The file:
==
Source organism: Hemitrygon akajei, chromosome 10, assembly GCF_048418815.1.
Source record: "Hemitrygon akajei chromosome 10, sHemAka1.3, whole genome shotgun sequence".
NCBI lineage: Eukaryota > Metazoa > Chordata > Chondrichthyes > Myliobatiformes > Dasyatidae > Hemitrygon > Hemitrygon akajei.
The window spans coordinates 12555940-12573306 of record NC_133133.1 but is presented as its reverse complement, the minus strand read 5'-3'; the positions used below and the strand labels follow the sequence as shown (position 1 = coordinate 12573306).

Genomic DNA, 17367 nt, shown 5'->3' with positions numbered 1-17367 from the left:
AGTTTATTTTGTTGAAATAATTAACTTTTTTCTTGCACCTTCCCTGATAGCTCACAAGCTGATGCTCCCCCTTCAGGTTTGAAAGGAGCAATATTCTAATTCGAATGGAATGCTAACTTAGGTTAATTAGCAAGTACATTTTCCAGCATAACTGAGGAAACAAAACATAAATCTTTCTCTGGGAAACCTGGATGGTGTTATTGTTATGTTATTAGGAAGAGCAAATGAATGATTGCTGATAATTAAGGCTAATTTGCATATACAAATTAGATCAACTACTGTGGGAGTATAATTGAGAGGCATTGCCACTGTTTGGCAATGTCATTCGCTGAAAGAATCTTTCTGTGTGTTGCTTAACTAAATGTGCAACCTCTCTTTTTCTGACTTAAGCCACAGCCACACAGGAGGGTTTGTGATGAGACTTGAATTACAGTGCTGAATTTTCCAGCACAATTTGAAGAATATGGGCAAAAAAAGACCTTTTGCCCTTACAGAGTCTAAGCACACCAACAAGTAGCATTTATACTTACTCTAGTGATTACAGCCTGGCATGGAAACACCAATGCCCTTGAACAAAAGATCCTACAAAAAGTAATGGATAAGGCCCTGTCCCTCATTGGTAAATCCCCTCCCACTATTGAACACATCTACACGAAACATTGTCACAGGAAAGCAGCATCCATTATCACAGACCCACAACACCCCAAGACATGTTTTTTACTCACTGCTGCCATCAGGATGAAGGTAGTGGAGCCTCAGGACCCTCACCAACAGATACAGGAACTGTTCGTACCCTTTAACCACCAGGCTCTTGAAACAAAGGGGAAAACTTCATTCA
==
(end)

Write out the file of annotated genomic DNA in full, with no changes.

Source organism: Hemitrygon akajei, chromosome 10, assembly GCF_048418815.1.
Source record: "Hemitrygon akajei chromosome 10, sHemAka1.3, whole genome shotgun sequence".
NCBI lineage: Eukaryota > Metazoa > Chordata > Chondrichthyes > Myliobatiformes > Dasyatidae > Hemitrygon > Hemitrygon akajei.
The window spans coordinates 12555940-12573306 of record NC_133133.1 but is presented as its reverse complement, the minus strand read 5'-3'; the positions used below and the strand labels follow the sequence as shown (position 1 = coordinate 12573306).

Genomic DNA, 17367 nt, shown 5'->3' with positions numbered 1-17367 from the left:
AGTTTATTTTGTTGAAATAATTAACTTTTTTCTTGCACCTTCCCTGATAGCTCACAAGCTGATGCTCCCCCTTCAGGTTTGAAAGGAGCAATATTCTAATTCGAATGGAATGCTAACTTAGGTTAATTAGCAAGTACATTTTCCAGCATAACTGAGGAAACAAAACATAAATCTTTCTCTGGGAAACCTGGATGGTGTTATTGTTATGTTATTAGGAAGAGCAAATGAATGATTGCTGATAATTAAGGCTAATTTGCATATACAAATTAGATCAACTACTGTGGGAGTATAATTGAGAGGCATTGCCACTGTTTGGCAATGTCATTCGCTGAAAGAATCTTTCTGTGTGTTGCTTAACTAAATGTGCAACCTCTCTTTTTCTGACTTAAGCCACAGCCACACAGGAGGGTTTGTGATGAGACTTGAATTACAGTGCTGAATTTTCCAGCACAATTTGAAGAATATGGGCAAAAAAAGACCTTTTGCCCTTACAGAGTCTAAGCACACCAACAAGTAGCATTTATACTTACTCTAGTGATTACAGCCTGGCATGGAAACACCAATGCCCTTGAACAAAAGATCCTACAAAAAGTAATGGATAAGGCCCTGTCCCTCATTGGTAAATCCCCTCCCACTATTGAACACATCTACACGAAACATTGTCACAGGAAAGCAGCATCCATTATCACAGACCCACAACACCCCAAGACATGTTTTTTACTCACTGCTGCCATCAGGATGAAGGTAGTGGAGCCTCAGGACCCTCACCAACAGATACAGGAACTGTTCGTACCCTTTAACCACCAGGCTCTTGAAACAAAGGGGAAAACTTCATTCA